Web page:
The history of pulque, a pre-Hispanic fermented alcoholic beverage, is closely related with the history of Mexico.
It’s about as alcoholic as beer and made from the same plant that’s used to make tequila and mezcal.
But pulque is not technically related to tequila or mezcal. Nor is it a byproduct of making tequila or mezcal. Pulque’s only relation to the agave spirits is that it also comes from agave plants.
While mezcal and tequila are derived from the piña—or heart—of the agave plant, pulque is made from the sap of the plant, which is known as aguamiel -honey wáter-. And as the process of making mezcal and tequila requires to be cooked, pulque is made by naturally fermenting the raw product in a cask. The fermentation happens quickly, so quickly that the fermented liquid reaches its fizzy, low-alcohol final form in a matter of hours.
The flavour, once you acquire a taste of it, is intriguingly zingy. Natural, or plain, pulque is an opaque milky colour thick, sweet, and syrupy but effervescent on the tongue. And for those who enjoy it, pulque lives up to its reputation as the drink of the Gods: refreshing and eye-opening, satisfying and comforting.
And it was. During the Aztec era, pulque was a sacred drink, a gift from the gods, and a beverage reserved for emperors and priests. When the Aztec empire fell, however, it became a drink of the people and now you can find pulque in places like floating vendors in the canals of Xochimilco and at street markets.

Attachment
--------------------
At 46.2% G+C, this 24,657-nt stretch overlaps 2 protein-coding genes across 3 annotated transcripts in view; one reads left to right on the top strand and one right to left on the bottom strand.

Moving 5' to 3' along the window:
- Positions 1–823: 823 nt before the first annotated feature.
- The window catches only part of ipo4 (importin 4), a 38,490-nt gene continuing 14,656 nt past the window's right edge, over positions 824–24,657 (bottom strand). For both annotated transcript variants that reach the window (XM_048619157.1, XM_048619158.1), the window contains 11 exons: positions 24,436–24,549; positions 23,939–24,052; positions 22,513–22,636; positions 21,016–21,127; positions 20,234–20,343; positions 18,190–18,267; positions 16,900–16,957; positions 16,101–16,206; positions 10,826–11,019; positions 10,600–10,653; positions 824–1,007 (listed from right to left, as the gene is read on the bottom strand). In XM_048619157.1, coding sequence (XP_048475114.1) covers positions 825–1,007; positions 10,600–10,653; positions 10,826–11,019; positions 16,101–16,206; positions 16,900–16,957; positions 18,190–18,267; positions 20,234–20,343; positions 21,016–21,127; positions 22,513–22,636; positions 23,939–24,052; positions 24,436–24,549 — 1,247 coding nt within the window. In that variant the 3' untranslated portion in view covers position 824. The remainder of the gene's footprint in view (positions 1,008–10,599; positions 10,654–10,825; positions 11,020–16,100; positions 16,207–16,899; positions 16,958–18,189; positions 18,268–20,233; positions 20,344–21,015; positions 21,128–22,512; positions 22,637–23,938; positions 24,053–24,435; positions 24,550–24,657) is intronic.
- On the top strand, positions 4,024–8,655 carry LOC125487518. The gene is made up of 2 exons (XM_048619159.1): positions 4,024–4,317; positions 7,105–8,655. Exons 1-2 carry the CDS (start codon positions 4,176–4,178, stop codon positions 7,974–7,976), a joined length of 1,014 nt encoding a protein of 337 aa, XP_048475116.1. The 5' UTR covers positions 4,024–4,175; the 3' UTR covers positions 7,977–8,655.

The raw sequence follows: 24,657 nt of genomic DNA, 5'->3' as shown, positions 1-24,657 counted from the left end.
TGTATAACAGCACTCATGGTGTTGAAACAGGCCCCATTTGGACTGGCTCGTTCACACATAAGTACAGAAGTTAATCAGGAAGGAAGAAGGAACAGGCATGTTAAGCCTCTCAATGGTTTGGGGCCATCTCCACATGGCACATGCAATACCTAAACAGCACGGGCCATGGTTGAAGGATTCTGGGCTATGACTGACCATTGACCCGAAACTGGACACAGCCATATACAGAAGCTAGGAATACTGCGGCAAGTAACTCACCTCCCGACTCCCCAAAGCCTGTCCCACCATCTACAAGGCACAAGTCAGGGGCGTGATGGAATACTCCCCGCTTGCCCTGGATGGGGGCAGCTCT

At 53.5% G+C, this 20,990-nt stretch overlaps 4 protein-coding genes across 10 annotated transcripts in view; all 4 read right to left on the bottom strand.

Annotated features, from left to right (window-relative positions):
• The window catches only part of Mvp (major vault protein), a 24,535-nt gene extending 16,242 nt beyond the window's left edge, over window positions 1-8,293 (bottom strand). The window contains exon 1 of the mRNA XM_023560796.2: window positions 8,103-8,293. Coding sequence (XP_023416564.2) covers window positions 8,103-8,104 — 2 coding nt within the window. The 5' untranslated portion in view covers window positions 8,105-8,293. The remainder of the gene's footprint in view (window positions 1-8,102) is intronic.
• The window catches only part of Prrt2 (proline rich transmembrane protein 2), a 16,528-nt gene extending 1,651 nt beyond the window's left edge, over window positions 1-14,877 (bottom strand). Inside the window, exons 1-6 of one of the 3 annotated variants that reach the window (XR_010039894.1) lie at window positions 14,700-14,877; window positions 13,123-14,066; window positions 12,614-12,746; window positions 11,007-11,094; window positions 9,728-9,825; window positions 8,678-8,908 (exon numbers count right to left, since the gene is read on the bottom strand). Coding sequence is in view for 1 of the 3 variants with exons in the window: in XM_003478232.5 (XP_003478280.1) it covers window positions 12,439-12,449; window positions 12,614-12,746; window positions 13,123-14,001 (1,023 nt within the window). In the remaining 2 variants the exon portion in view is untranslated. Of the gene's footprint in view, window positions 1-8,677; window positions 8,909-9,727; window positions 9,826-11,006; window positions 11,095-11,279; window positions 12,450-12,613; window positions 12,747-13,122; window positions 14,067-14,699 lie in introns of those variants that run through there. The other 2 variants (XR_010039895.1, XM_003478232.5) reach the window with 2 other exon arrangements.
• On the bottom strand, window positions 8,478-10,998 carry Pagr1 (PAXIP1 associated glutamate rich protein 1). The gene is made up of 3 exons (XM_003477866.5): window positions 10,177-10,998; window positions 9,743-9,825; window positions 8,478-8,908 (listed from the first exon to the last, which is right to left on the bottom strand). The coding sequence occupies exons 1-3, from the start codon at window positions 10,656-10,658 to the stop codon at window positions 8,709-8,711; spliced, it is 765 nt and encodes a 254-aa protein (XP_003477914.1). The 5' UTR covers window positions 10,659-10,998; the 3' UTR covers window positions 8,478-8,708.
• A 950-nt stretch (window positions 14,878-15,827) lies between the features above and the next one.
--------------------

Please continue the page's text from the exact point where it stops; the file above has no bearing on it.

Most places offer both plain or natural pulque and curado – natural pulque mixed blended with fruit or nuts-, or flavoured versions, which temper the drink’s tang but not its texture.
Several of its nutrients include protein, phosphorous, calcium, magnesium, potassium and iron. Interestingly, it is believed that pulque has curative properties such as helping to decrease sugar levels in diabetics, combating anaemia, and helping to improve gastrointestinal problems.
“Pulque,” says Mexico City-based food and travel writer Arturo Torres Landa, “like many things in Mexico, is a story of resistance.” When beer came to Mexico, an aggressive marketing campaign, assisted by government efforts to increase local demand for beer, was after to show pulke as dirty and low-class. “It was seen as primitive and rustic,” Torres explains, which made it easier for rumours to be spread.
Today, like the dream of the 1890s, pulque’s resurgence serves as an example of how everything old can be new again. It has become a beverage enjoyed by old-timers and young hipsters alike.
Drinking pulque is a way to reclaim a part of Mexican identity that always seems to be on the edge of being lost or forgotten.
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